EBSA guidance for parents and carers
This information was co-produced with parents/carers, schools, and professionals.
Worrying or anxiety is a normal feeling that we all experience from time to time. It can even keep us safe from harm or help us perform in difficult situations. However, sometimes anxiety or excessive worrying can become a problem especially when it stops someone doing what they want or need to do.
Sometimes anxiety and worries may lead to difficulties attending school. If your child has high levels of anxiety and does not want to attend school, they may be experiencing what is known as Emotionally Based School Avoidance (EBSA).
EBSA is not:
- deliberate non-attendance.
- refusal to attend school
Factors that influence EBSA, according to research, include the four functions of school non-attendance. These are:
- to avoid uncomfortable feelings brought on by attending school, such as anxiety or low mood. This may include not feeling connected or a sense of belongingness to school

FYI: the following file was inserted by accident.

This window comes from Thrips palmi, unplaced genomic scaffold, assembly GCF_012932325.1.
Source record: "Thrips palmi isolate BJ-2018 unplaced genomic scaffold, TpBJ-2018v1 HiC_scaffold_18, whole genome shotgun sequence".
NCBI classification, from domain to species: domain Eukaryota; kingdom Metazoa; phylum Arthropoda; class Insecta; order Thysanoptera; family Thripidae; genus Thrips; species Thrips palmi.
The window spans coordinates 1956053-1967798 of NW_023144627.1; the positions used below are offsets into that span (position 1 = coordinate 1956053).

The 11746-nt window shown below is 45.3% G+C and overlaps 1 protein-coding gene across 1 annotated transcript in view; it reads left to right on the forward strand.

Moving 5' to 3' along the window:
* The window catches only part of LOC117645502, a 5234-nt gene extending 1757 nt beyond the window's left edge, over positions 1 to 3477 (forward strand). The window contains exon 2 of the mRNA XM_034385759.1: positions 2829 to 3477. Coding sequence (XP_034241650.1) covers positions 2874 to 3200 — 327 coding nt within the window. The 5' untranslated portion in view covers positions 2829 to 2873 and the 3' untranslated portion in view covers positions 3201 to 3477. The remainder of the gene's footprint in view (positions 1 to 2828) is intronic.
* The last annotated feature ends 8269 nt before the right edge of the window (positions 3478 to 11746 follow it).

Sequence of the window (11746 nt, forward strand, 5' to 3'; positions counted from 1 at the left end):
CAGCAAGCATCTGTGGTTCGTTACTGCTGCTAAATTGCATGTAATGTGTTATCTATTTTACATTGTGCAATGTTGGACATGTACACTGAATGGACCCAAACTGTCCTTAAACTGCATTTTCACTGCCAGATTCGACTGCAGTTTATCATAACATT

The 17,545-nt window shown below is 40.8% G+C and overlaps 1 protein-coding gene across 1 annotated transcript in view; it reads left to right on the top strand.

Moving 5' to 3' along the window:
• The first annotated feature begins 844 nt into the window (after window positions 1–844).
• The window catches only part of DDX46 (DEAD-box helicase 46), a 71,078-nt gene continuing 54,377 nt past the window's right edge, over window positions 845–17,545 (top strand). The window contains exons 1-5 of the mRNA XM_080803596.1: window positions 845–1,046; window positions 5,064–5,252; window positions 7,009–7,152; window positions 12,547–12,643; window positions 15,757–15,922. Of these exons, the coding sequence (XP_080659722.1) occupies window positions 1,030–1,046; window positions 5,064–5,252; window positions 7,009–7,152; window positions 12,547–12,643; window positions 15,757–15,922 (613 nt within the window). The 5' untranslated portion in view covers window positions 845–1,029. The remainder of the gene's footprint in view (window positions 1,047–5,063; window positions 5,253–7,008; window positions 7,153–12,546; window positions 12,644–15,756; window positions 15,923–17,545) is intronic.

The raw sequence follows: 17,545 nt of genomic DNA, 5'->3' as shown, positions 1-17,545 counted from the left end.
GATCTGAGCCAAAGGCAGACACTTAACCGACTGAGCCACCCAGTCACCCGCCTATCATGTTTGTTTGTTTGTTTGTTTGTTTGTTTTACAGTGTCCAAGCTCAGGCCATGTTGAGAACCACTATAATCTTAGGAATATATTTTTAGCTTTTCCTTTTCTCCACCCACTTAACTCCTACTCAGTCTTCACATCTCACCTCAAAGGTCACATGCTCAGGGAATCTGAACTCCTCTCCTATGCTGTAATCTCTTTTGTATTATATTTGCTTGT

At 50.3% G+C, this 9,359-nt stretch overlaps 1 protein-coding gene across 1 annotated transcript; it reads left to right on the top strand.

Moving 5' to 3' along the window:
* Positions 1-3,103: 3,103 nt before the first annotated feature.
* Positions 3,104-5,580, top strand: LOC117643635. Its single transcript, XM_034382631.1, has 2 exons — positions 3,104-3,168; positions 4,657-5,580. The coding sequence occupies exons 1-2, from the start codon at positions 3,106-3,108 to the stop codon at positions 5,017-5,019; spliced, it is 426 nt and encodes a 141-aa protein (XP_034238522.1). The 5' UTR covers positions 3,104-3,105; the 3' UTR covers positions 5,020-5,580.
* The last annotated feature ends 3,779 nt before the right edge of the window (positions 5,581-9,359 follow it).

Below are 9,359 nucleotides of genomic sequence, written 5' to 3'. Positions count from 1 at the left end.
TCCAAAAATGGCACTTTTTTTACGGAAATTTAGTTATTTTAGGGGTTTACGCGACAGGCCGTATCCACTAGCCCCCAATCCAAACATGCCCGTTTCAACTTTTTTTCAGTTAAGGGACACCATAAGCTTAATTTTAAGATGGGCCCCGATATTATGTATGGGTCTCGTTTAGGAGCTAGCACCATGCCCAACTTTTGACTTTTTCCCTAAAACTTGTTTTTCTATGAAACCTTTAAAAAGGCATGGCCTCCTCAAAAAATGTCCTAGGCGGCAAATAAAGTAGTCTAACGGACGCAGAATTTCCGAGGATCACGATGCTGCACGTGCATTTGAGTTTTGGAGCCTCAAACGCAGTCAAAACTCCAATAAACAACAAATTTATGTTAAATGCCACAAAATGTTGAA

- to avoid situations that may be stressful, such as academic demands, social pressures and/or aspects of the school environment
- to reduce separation anxiety or to gain attention from significant others, such as parents or other family members
- to pursue physical rewards outside of school, such as going shopping or playing computer games during school time
Recognising which function/s apply to your child can help you to support them.
Anxiety has been identified as a key feature of EBSA. Although a certain level of anxiety is considered a normal and natural part of growing up, some young people may experience heightened levels of anxiety which impact on their day to day and school experiences.